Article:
The worth of your child in Alabama Public Schools: $2,655

The worth of your child in Alabama Public Schools: $2,655

The Lauderdale County Board of Education in Florence, Ala. has decreed that Queer students, racial minority students, overweight students, or any students that do not meet the standards of normalcy of the local community are worth precisely “2 weeks suspension without pay.”

For the average teacher in Alabama this comes to roughly $2,655.

“Y’all can get pissed off at me or not. You can go tell the principal, you can call the superintendent and tell her. I don’t believe in queers, I don’t like queers. I don’t … I don’t hate them as a person but what they do is wrong, it’s an abomination against God. I don’t like being around queers.” – Bob Grisham, a teacher and coach in Rogersville, Ala.

Because of one courageous student, Grisham’s comments quickly went viral.

Grisham’s statements about Queers, his description of our First Lady Michelle Obama as “Fat butt Michelle Obama,” and his failure to correct a student who then called our First Lady a “big fat gorilla,” brought this small part of Alabama into the national spotlight, and Lauderdale County was poised to take a stand in support of students.

Unfortunately this community decided to uphold the status quo instead of showing concern and respect for children.

The Lauderdale County School’s motto is “Together … Excellence Through Education.” This is dishonest, disingenuous, and misleading to the community. 

No student is able to achieve excellence when they are subjected to bullying or when leaders give validity to verbal and emotional assaults through failure to protect them with swift removal of bullies from their positions of authority and influence.

As a community, where do we go from here? 

Are you only respected and valued if you are white, heterosexual, and within specified weight limits in Lauderdale County Alabama?   Some people become angry when we call this what it is, racism, sexism, and homophobia.  They quickly make excuses for the adult’s blatant exposure of his true colors.  

Not once have I heard the first statement of concern for the students come from outside the LGBT community!

It is so easy to move on with our lives a few days after bigotry is no longer the leading story of the day.  It’s easy to forget that our children sit in classrooms like those in Lauderdale County, Ala., every day. 

They sit in fear.  They hide their secret of same-sex attraction or gender identity differences.  They feel shame because of their physical appearance.  They listen and often believe the message that something is ‘wrong’ with them.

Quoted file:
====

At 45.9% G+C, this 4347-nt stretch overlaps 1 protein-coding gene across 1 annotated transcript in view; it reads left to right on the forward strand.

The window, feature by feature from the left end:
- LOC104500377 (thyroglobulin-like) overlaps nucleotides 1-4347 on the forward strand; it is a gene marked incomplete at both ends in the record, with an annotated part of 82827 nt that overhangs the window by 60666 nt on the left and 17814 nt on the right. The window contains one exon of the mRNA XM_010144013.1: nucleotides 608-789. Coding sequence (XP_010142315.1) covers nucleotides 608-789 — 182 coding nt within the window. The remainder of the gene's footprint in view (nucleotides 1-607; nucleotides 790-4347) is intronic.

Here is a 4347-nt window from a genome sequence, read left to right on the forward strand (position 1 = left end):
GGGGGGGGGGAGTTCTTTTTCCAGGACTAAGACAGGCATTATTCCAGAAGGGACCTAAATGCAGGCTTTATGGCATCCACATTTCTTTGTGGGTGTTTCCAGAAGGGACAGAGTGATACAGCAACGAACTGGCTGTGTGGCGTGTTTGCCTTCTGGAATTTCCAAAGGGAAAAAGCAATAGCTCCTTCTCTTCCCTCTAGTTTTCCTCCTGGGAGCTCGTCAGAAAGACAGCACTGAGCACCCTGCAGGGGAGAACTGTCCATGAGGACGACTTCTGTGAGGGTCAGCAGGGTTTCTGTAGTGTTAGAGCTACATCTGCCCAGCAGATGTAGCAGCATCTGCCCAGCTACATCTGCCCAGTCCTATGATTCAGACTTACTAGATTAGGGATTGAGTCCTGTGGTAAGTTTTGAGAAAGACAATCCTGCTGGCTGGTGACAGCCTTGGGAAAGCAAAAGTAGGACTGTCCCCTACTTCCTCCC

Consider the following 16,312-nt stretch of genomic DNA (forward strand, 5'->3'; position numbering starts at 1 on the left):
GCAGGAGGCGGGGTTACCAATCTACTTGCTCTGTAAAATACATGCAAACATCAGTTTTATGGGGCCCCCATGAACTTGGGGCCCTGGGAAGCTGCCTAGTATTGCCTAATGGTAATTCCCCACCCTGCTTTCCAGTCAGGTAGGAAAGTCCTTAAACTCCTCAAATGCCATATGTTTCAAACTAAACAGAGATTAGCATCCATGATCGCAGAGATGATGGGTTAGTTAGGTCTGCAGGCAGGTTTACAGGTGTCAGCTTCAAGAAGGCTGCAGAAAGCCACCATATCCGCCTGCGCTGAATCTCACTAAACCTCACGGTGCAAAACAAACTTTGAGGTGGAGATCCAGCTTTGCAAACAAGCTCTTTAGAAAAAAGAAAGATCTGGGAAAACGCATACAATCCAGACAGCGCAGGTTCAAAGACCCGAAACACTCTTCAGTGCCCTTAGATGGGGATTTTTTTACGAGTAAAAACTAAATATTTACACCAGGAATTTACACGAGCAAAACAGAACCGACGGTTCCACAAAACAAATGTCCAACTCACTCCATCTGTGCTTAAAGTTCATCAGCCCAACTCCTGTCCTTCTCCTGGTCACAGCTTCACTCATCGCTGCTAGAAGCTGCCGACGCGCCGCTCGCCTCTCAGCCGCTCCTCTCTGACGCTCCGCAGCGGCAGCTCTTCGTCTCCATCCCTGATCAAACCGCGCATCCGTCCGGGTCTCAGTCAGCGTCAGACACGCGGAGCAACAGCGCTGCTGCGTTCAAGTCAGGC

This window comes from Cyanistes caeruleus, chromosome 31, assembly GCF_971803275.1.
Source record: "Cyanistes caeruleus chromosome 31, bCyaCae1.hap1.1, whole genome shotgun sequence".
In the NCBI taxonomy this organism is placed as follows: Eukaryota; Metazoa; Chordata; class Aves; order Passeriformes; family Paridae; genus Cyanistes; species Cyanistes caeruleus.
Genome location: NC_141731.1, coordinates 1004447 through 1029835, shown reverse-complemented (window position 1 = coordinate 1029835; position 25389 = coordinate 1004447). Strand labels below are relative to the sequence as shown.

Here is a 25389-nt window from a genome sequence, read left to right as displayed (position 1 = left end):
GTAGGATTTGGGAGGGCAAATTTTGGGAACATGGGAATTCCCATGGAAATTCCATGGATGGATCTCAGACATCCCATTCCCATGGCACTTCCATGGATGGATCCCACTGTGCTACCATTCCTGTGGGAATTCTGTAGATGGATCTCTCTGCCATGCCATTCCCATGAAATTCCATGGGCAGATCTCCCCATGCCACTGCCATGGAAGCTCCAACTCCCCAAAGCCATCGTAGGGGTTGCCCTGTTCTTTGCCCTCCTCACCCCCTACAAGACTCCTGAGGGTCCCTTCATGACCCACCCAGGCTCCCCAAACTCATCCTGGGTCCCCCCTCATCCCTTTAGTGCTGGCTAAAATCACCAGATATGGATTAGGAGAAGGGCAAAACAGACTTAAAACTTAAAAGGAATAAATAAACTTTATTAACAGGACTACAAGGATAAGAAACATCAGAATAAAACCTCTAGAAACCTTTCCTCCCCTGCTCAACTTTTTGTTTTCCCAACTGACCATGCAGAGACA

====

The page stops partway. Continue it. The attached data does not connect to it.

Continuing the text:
The true price of bigotry goes far beyond any dollar value.  It is the very future and lives of our children.  It is your future and my future. 

This price is too high when even one child is hurt; it’s beyond what any civilized society can afford.  Every moment that a child hurts, questions their worth, or contemplates suicide, every moment that people spend in hypocritical bigoted judgment of others instead of opening their hearts and minds to the true beauty of each individual is a moment spent bankrupting our moral society.

When will Freedom Riders ride again?  When will Civil Rights marchers cross bridges not just to remember the past but to demand the future?  When will we stop criticizing places like Alabama and instead invest our money and our time in support of people and agencies struggling to make a difference on the local level? 

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How many more lives will be ruined or lost before we say, “No More!”?

Let us not forget our children — the millions that live homeless on our streets every night and the millions that sit in our public schools every day subjected to ignorance, bigotry, and hatred. 

Every child is beautiful.  Every child deserves our love and respect.

Queer youth in rural areas don’t have access to support that is available in many urban communities.  They are often subjected to oppressive bigoted authority figures in their schools, churches, and throughout their communities.  Our children in most rural communities don’t have advocates to support them in these situations. 

Youth who are the victims of bullying and harassment frequently do not know they have legal options.  In Alabama these students do have an organization whose mission is to advocate for the LGBT community — the GLBT Advocacy & Youth Services provides support to all ages, sexual orientations, and gender identities and works to raise awareness of the needs of the GLBTQ community.

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